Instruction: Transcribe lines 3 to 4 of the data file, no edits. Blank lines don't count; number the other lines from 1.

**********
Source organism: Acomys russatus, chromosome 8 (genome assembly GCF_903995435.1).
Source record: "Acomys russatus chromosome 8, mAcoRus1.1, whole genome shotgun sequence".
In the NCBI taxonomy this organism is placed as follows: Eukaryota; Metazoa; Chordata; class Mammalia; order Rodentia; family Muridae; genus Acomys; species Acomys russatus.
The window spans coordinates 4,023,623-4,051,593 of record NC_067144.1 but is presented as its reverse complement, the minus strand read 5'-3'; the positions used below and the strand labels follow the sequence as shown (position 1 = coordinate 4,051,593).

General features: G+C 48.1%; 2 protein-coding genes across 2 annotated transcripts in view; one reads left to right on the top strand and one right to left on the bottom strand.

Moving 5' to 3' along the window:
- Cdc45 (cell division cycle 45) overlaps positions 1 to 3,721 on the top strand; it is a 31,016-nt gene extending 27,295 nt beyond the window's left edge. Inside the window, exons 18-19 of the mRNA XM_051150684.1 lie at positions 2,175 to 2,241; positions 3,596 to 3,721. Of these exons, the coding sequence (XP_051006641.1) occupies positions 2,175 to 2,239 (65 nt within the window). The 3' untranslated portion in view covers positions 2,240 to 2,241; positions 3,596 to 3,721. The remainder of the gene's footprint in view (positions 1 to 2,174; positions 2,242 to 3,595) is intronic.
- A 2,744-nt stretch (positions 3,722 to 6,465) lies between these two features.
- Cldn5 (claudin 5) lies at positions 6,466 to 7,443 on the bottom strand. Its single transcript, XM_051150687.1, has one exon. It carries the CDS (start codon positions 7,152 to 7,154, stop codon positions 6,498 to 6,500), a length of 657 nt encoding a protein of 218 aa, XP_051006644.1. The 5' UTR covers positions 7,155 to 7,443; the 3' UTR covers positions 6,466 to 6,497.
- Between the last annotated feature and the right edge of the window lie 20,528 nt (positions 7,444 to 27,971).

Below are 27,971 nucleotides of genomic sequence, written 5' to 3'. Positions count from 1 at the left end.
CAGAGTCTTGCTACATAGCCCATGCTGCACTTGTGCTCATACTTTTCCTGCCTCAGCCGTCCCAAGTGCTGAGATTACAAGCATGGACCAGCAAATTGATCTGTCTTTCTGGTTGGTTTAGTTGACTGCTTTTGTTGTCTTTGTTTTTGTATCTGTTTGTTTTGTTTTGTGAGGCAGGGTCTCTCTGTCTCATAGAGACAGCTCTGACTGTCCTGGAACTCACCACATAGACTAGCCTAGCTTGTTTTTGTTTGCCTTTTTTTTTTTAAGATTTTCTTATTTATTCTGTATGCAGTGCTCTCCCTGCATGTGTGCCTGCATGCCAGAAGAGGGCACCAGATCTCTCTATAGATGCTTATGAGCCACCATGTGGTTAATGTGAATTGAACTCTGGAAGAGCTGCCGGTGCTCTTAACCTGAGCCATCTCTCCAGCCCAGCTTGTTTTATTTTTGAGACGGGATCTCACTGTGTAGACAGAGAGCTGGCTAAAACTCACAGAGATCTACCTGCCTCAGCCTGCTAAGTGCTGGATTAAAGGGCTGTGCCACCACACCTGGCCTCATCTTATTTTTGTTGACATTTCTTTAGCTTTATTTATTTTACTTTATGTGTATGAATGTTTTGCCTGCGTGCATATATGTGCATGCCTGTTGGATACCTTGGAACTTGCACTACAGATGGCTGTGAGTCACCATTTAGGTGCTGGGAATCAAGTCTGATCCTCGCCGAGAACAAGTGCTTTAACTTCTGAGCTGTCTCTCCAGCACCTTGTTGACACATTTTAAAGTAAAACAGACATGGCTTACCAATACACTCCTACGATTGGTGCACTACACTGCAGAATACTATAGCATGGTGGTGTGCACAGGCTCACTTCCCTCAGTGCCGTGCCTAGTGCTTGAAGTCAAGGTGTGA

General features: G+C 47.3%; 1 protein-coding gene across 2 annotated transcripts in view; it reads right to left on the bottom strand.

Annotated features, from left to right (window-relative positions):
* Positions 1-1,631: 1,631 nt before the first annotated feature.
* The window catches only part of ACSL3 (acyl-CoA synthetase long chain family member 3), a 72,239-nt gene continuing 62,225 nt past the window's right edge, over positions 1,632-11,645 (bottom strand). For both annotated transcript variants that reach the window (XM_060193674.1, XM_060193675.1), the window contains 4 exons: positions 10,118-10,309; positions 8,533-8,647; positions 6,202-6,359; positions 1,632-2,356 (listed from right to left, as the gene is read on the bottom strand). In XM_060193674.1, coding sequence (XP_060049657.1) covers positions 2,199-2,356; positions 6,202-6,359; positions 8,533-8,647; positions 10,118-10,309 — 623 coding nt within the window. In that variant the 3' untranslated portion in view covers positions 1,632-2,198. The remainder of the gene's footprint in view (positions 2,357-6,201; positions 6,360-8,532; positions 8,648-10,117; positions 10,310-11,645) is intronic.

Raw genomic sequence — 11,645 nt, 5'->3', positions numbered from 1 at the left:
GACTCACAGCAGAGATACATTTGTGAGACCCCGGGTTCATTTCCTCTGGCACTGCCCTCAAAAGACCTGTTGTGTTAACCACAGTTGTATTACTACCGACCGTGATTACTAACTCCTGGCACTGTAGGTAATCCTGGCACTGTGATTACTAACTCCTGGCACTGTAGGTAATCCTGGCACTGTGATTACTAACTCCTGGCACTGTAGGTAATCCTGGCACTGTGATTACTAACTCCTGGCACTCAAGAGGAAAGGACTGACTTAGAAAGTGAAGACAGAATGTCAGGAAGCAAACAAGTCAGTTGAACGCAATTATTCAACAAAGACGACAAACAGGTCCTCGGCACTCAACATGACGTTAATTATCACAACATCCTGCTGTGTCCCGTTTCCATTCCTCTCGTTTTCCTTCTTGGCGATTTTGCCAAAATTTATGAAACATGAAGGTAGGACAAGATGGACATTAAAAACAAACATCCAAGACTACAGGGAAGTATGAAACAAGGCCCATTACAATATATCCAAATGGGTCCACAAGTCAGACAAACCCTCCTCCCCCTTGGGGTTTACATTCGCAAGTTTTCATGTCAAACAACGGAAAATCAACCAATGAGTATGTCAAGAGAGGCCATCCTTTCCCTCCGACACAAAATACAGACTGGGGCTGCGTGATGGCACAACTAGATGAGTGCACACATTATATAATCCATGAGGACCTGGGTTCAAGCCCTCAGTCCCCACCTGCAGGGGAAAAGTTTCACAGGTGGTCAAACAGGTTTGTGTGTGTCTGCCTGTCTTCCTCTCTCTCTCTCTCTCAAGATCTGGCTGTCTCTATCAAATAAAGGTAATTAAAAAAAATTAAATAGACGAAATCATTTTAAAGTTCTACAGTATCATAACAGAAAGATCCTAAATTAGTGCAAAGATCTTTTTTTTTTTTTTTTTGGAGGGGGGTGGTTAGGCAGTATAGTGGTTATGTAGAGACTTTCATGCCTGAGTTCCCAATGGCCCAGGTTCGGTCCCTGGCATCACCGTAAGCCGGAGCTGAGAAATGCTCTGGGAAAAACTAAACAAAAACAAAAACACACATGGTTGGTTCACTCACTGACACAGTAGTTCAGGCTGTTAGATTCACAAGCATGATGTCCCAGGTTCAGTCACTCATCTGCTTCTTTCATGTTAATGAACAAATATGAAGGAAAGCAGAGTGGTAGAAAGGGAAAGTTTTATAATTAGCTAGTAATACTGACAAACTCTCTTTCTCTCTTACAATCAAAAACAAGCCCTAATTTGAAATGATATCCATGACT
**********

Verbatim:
In the NCBI taxonomy this organism is placed as follows: Eukaryota; Metazoa; Chordata; class Mammalia; order Rodentia; family Muridae; genus Acomys; species Acomys russatus.
The window spans coordinates 4,023,623-4,051,593 of record NC_067144.1 but is presented as its reverse complement, the minus strand read 5'-3'; the positions used below and the strand labels follow the sequence as shown (position 1 = coordinate 4,051,593).